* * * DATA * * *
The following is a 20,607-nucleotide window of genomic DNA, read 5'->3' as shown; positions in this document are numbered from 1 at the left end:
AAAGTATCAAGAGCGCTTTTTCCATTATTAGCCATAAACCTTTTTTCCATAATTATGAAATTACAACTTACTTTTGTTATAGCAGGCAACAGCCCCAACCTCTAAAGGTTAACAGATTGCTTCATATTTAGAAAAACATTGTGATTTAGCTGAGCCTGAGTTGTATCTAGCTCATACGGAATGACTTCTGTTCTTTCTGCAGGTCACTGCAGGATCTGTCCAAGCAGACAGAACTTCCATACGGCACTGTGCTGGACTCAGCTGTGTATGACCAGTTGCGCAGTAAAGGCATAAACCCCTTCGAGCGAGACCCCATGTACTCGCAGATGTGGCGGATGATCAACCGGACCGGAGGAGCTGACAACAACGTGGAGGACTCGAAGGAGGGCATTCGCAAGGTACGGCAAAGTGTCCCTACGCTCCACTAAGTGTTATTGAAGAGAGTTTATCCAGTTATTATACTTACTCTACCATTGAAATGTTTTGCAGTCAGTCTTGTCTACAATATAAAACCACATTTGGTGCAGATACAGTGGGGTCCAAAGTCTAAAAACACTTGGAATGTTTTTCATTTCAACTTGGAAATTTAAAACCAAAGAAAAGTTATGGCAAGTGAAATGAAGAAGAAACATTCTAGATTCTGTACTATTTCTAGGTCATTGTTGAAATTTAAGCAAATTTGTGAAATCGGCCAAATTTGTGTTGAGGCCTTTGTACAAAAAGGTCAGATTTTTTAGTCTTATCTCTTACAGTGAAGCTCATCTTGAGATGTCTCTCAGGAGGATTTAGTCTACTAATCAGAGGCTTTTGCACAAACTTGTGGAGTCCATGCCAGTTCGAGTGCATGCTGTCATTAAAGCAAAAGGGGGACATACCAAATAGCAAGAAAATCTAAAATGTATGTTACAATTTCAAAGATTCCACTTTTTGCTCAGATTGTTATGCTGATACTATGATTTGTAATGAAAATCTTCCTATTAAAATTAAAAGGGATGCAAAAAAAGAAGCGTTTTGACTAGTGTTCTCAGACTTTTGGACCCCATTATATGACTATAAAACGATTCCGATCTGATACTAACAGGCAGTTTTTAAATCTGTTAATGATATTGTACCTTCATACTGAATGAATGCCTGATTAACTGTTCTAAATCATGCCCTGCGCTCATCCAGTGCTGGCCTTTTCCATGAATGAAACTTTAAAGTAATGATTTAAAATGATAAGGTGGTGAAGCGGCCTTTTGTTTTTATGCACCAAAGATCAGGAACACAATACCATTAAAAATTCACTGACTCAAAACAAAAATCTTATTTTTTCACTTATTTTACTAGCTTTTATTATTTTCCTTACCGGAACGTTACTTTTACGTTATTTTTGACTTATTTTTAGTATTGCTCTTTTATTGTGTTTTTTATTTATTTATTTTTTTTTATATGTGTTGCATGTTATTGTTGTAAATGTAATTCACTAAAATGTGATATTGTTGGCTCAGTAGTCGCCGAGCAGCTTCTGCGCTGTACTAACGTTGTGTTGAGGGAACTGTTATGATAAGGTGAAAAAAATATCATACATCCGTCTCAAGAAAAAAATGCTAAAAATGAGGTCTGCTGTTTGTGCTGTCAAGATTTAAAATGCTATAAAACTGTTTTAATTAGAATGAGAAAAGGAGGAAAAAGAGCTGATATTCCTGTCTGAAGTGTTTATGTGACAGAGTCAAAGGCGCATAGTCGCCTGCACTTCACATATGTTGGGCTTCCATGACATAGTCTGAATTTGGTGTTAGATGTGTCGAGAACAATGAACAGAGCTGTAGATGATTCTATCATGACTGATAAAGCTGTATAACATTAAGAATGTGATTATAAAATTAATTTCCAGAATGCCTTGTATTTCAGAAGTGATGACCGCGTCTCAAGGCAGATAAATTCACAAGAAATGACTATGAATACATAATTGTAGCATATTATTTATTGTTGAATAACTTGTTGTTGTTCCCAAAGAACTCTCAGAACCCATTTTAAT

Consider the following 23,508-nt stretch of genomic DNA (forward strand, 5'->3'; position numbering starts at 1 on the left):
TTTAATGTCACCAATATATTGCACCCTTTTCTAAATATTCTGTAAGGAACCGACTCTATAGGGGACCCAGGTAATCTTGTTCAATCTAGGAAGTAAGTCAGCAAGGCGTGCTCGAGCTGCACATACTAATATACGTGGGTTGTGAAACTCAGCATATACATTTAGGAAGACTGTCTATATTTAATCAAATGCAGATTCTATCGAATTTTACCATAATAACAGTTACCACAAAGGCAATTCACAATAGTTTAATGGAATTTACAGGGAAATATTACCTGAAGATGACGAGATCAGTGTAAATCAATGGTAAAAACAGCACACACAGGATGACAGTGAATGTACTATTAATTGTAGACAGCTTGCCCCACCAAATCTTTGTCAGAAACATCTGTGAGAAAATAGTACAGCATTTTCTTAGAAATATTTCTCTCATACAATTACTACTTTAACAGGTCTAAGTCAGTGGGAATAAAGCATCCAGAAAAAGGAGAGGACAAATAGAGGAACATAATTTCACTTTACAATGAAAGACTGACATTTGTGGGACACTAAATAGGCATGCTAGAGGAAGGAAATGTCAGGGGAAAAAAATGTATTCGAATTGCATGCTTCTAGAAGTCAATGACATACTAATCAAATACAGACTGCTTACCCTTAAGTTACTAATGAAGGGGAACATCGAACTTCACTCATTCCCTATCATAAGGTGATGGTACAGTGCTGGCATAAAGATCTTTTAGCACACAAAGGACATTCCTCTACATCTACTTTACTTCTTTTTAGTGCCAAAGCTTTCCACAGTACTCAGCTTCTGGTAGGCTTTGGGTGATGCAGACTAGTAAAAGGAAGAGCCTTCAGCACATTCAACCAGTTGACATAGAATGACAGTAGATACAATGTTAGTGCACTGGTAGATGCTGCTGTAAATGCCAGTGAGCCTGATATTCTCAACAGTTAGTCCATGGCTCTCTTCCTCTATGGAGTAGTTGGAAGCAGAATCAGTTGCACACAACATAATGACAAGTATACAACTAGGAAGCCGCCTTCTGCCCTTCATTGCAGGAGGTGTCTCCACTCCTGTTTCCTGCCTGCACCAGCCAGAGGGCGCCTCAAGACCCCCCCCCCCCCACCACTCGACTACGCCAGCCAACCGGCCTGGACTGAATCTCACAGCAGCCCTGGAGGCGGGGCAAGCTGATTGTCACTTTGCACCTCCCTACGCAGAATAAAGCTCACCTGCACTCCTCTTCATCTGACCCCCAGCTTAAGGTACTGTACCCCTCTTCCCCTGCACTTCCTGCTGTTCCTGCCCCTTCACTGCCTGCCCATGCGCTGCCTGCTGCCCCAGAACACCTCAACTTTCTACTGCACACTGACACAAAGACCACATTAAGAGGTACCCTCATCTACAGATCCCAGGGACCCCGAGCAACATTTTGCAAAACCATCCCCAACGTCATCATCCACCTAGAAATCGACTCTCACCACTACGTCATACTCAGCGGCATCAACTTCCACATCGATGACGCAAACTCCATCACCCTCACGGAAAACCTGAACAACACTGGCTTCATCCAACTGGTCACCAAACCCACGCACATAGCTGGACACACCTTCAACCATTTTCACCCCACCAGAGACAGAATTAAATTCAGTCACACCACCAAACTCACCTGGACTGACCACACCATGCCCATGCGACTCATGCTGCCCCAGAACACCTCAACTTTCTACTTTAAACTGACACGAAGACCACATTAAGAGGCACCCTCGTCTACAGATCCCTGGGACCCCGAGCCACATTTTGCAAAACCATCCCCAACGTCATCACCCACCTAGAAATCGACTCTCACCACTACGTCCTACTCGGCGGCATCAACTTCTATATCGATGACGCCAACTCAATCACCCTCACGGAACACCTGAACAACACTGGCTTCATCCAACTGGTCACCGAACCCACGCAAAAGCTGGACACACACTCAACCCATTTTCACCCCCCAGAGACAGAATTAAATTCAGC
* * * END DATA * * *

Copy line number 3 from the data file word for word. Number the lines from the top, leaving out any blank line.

Consider the following 23,508-nt stretch of genomic DNA (forward strand, 5'->3'; position numbering starts at 1 on the left):